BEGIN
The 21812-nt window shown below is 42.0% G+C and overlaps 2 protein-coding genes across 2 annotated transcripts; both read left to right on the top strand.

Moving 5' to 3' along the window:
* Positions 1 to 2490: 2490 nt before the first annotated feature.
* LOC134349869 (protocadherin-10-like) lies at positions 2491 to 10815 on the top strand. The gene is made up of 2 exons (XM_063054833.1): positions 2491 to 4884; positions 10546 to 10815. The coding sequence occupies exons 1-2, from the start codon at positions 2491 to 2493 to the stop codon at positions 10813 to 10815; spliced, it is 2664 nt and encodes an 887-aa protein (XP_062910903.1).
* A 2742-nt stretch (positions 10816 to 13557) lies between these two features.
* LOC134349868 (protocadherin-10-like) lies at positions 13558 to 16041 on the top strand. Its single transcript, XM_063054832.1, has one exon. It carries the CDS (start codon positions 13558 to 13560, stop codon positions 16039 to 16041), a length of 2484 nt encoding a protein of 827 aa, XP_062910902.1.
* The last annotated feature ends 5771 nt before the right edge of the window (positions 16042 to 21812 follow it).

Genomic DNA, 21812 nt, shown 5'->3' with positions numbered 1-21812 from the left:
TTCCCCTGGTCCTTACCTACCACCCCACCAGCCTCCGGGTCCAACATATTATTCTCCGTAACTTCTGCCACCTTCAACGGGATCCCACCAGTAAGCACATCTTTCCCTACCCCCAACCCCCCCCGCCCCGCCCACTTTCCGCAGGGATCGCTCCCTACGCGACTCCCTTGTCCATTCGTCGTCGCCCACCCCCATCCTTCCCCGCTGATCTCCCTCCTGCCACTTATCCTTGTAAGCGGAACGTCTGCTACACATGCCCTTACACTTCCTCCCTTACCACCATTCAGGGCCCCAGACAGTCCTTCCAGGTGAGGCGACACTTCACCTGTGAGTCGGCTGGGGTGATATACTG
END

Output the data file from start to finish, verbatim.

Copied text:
The 21812-nt window shown below is 42.0% G+C and overlaps 2 protein-coding genes across 2 annotated transcripts; both read left to right on the top strand.

Moving 5' to 3' along the window:
* Positions 1 to 2490: 2490 nt before the first annotated feature.
* LOC134349869 (protocadherin-10-like) lies at positions 2491 to 10815 on the top strand. The gene is made up of 2 exons (XM_063054833.1): positions 2491 to 4884; positions 10546 to 10815. The coding sequence occupies exons 1-2, from the start codon at positions 2491 to 2493 to the stop codon at positions 10813 to 10815; spliced, it is 2664 nt and encodes an 887-aa protein (XP_062910903.1).
* A 2742-nt stretch (positions 10816 to 13557) lies between these two features.
* LOC134349868 (protocadherin-10-like) lies at positions 13558 to 16041 on the top strand. Its single transcript, XM_063054832.1, has one exon. It carries the CDS (start codon positions 13558 to 13560, stop codon positions 16039 to 16041), a length of 2484 nt encoding a protein of 827 aa, XP_062910902.1.
* The last annotated feature ends 5771 nt before the right edge of the window (positions 16042 to 21812 follow it).

Genomic DNA, 21812 nt, shown 5'->3' with positions numbered 1-21812 from the left:
TTCCCCTGGTCCTTACCTACCACCCCACCAGCCTCCGGGTCCAACATATTATTCTCCGTAACTTCTGCCACCTTCAACGGGATCCCACCAGTAAGCACATCTTTCCCTACCCCCAACCCCCCCCGCCCCGCCCACTTTCCGCAGGGATCGCTCCCTACGCGACTCCCTTGTCCATTCGTCGTCGCCCACCCCCATCCTTCCCCGCTGATCTCCCTCCTGCCACTTATCCTTGTAAGCGGAACGTCTGCTACACATGCCCTTACACTTCCTCCCTTACCACCATTCAGGGCCCCAGACAGTCCTTCCAGGTGAGGCGACACTTCACCTGTGAGTCGGCTGGGGTGATATACTG